Once, during a trip to the Himalayan Region Vineyard Churches, a group of us assembled along the banks of the Bagmati River in Kathmandu. This particular area on the river bank is a frequent cremation site. A man from the Kathmandu Vineyard had died and the church - children included - gathered for the funeral. The cremators wrapped his body, covered it with ghee (clarified butter, highly flammable), lay him on a funeral pyre, and then set it ablaze. We sat there for a good hour, watching the fire. There was a light wind and ashes sprung from the pyre and glided everywhere through the air, some landing like flecks of dandruff on our clothes.
This image of the church looking unflinchingly at a funeral pyre on the banks of the Bagmati is what Ash Wednesday is all about.
Throughout the Christian story, death is characterized as a hostile Power that rages against creation and God's Kingdom and nothing - not you, not me, not anything - is immune to its tyranny. Death is entirely pervasive and inevitable and will only properly expire when Jesus returns and makes all things new. As Paul says in his first letter to the Corinthians, it is "The last enemy to be destroyed."
Nobody likes this arrangement and we don't enjoy thinking about death or our own mortality. Better to ignore morbid subjects and pretend they don't exist.
But no spiritual benefit comes from denying reality, even if the reality in question is as ghastly as death. And that's precisely why Christians need Ash Wednesday.
Life: Now and Forever
Instead of immobilizing us, Christians staring into the unavoidable fire of death and witnessing its effects circulating around us are meant to hear two vital spiritual invitations. And both invitations comprise the heart of Ash Wednesday.
First, as Paul writes to the Ephesians, Ash Wednesday reminds us to "Be careful then how you live, not as unwise people but as wise, making the most of the time, because the days are evil." In other words, don't waste another minute of your life! Now is the time to deepen your experience of God, to be filled with the Spirit, to love your neighbour as yourself, to confess and forgive and make amends, to embody Jesus' Sermon on the Mount, to discern and consent fully to the will of God in your life, etc. You're not going to be around indefinitely - the end of your life as you know it could even be today or tomorrow or this year - so make sure you live and love accordingly.
Second, Ash Wednesday invites us to reinvigorate our trust in God and an equally vigorous hope in the Resurrection. The Book of Common Prayer says it this way during the burial service: "We, therefore, commit this body to the ground, earth to earth, ashes to ashes, dust to dust, looking for that blessed hope when the Lord Himself shall descend from heaven with a shout, with the voice of the archangel, and with the trump of God, and the dead in Christ shall rise first [emphasis added]."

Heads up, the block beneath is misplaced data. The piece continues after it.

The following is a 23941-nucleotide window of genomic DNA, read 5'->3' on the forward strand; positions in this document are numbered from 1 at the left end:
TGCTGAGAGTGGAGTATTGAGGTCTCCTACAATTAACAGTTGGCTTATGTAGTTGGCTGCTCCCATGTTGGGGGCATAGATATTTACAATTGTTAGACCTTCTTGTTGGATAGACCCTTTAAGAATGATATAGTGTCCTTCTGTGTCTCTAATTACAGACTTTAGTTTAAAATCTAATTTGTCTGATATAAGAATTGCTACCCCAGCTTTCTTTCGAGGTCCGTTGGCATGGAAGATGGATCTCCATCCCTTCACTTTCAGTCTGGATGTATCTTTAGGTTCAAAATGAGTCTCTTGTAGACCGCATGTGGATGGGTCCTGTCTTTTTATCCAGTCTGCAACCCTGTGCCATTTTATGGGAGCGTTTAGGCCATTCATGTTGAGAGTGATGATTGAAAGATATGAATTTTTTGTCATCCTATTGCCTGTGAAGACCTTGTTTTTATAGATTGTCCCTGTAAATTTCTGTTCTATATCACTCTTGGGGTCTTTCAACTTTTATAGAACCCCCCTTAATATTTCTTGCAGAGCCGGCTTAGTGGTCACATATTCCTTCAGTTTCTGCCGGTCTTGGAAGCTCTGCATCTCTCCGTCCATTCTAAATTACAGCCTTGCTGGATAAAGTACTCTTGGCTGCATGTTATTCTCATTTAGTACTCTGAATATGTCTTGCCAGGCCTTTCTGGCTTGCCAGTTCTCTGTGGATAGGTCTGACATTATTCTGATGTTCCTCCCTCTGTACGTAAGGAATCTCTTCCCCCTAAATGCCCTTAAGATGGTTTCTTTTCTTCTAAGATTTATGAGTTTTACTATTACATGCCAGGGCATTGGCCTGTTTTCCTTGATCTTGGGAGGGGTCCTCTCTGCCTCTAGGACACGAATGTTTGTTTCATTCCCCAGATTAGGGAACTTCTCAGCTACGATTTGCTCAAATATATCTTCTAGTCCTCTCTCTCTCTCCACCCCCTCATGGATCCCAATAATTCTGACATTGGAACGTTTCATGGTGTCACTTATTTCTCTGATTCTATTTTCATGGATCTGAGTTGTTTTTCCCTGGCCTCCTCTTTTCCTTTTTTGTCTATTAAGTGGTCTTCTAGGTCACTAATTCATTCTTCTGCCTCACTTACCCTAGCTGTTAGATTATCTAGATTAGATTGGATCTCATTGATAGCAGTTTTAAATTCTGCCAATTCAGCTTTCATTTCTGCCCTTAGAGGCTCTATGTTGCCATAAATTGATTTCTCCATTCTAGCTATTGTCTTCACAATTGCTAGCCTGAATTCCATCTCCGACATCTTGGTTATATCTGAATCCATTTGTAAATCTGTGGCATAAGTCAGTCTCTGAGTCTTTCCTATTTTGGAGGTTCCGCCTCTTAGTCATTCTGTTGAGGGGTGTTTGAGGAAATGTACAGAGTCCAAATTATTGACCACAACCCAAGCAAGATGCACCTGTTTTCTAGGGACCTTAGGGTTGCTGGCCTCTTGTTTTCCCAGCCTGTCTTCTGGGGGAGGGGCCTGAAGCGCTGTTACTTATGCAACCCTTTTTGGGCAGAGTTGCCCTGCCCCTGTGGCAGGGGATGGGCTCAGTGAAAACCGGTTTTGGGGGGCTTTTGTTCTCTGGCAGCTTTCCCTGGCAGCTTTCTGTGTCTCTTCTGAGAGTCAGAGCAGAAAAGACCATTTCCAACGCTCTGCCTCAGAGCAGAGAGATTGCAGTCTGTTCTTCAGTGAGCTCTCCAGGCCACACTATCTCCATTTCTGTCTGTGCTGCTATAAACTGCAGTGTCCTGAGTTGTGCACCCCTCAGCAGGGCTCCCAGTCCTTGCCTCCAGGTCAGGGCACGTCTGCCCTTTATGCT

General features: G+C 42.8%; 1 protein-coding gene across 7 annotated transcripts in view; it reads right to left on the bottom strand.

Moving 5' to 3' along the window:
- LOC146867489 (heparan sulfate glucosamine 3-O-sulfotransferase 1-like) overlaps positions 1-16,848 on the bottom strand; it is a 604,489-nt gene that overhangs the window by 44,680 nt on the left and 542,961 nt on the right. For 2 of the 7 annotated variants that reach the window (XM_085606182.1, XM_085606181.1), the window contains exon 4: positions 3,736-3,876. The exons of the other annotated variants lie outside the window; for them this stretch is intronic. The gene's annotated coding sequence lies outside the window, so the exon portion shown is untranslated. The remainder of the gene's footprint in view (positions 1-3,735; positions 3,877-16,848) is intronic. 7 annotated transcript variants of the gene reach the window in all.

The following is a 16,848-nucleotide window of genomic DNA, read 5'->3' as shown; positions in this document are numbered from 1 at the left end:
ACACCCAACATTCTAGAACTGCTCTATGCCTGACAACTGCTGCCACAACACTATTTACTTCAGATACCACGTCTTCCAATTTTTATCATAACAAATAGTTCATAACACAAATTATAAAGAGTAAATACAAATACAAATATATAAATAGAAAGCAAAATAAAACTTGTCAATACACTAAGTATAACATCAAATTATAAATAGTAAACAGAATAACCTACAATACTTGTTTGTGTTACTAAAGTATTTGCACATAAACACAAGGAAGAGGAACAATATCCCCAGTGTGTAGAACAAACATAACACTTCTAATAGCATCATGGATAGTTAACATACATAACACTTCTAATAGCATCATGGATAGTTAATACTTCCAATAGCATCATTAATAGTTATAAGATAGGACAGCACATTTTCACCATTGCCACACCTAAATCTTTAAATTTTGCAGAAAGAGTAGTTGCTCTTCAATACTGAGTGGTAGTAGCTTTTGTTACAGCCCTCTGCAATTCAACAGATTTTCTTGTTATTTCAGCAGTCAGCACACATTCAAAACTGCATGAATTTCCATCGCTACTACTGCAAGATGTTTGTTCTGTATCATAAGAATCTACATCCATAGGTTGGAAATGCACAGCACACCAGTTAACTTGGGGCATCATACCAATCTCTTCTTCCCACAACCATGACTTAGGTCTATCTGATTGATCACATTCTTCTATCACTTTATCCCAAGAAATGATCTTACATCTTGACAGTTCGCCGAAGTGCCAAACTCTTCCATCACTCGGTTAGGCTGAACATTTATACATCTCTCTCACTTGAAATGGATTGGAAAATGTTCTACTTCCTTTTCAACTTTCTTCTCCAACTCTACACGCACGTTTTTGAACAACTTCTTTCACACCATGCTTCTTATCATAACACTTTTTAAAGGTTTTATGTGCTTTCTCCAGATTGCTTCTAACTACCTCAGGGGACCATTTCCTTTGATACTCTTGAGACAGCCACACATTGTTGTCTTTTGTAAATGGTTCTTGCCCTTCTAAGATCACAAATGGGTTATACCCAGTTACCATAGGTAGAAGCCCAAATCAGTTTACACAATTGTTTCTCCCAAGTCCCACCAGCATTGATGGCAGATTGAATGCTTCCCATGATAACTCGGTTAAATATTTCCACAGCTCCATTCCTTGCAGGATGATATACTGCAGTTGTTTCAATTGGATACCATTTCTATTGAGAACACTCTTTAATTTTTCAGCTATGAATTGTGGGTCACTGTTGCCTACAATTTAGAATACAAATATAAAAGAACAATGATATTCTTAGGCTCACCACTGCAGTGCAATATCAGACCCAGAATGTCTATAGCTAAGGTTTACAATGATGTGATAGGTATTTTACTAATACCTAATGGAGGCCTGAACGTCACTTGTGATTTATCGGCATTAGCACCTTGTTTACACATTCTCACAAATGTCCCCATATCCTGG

We may be dust, but we are dust beloved by God. God breathed his Spirit into us and made us in his image at the outset in a sheer act of loving us into being. And though we may die, God will one day breathe Resurrection life into us anew. That day, our bodies - our ashes - will be given beauty and breath again. Like Jesus, we will be raised imperishable, in the flesh! But it gets better. The whole cosmos will be similarly raised. This is the ultimate Christian Hope - Jesus' return and the Kingdom coming in full and bringing about the Resurrection of the dead, the renewal of all things; life everlasting.
Lent and Easter
Ash Wednesday - by virtue of putting death into sharp, bitter focus - reminds us to live intentionally as Christians. It also reminds us that though death is inevitable, Resurrection is too. Death may be the last painful word, but Resurrection is the Christian exclamation mark that changes our life sentence.
And that is why Ash Wednesday day is the most appropriate entrance into Lent. During Lent, Christians have historically taken on spiritual practices like reflection and repentance; fasting, prayer, and almsgiving; and delved into listening to and praying with scripture. These practices encourage us to live our lives as Christians with greater spiritual intentionality. We do this each day as Easter draws nearer, joyfully remembering that we are an Easter people and that ours is an Easter faith.
Don't let this strange yet powerful day in the Church calendar escape you. Allow God to use Ash Wednesday to form you into a deliberate, hopeful person who lives both in the present and future. To this end, perhaps you may even wish to mark your forehead with the sign of the cross this day, as many Christians do.
In one way or another, each of us has to face our own inescapable funeral pyre. In light of this reality and in the meantime, I bless you this Ash Wednesday to be set on fire with the love of God both now and forever and, as the Jesuits say, to similarly "Go, set the world on fire." For dust you are and to dust you shall return.
In the name of the Father, Son, and Holy Spirit, amen.